WASHINGTON: George W. Bush never recovered from his flyover of Hurricane Katrina’s devastation. Barack Obama got a bipartisan boost late in his re-election campaign for his handling of Superstorm Sandy.

Now, President Donald Trump confronts the political risks and potential gains that come with leading the federal government’s response to a deadly and destructive natural disaster. Hurricane Harvey, the massive storm that has dumped torrents of rain across Texas — flooding Houston and other cities — is the first major natural disaster of Trump’s presidency, and the yet-to-be-determined scope of the damage appears likely to require a years-long federal project.

Trump, who is suffering through a long stretch of low approval ratings, has been particularly eager to seize the moment. He will visit Texas on Tuesday — and may return to the region again on Saturday. The White House announced the first visit even before Harvey made landfall. Monday, Trump promised Texans will “have what you need” and that federal funding would come “fast.”

“We will come out stronger and believe me, we will be bigger, better stronger than ever before,” Trump said Monday during a White House news conference.

Trump has sent about two dozen tweets about the storm since Friday, marveling at the size of the hurricane and cheering on emergency responders — “You are doing a great job — the world is watching!”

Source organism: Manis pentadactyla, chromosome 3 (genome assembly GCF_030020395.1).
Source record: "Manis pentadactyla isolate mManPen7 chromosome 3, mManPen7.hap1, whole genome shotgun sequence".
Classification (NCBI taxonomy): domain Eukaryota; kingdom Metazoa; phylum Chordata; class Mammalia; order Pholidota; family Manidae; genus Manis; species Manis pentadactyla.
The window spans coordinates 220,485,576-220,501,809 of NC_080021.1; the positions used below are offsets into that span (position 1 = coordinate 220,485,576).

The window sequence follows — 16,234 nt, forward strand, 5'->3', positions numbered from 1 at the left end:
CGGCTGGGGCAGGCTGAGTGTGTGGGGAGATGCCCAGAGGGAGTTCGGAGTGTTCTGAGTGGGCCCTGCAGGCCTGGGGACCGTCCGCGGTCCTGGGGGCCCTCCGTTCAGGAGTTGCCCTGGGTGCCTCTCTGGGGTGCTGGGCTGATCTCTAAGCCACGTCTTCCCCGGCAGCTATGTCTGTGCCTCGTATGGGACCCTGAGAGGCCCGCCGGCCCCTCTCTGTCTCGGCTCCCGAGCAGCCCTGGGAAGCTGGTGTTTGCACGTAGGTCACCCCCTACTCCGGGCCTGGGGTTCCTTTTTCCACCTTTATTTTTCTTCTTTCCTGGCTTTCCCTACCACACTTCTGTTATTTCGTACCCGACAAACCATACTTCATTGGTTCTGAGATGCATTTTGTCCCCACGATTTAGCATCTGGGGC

He argued Monday he specifically timed his controversial pardon of former Arizona Sheriff Joe Arpaio to capitalize on all the viewers tuned into storm coverage. The Friday night pardon wasn’t an attempt to hide the news, he said: “I assumed the ratings would be higher.”

Administrations often tread carefully in planning visits to disaster-ravaged areas. Mobilizing a president, his staff and his security is an enormous logistical undertaking and can pull local law enforcement resources away from the disaster recovery efforts. But Trump hasn’t been cowed.

Aides said it was Trump who pushed for the White House to make his desire to travel to Texas known early. The exact location of his stops is unknown, though he’s all but certain to avoid Houston, where flooding has wreaked havoc on the nation’s fourth-largest city.

“Conditions haven’t cleared in Houston yet so probably not appropriate for him to go up there, probably not safe for him to go up there,” said Rep. Blake Farenthold, R-Texas. “But I do think having your own eyes on the devastation that I have seen is important.”

Meanwhile, Energy Secretary Rick Perry has canceled a planned visit to Kazakhstan and Ukraine because of Hurricane Harvey. U.S. companies are major investors in oil-rich Kazazhstan, and Perry recently celebrated a Pennsylvania-based company’s deal to supply coal to Ukraine.

Perry was governor of Texas from 2000 to 2015.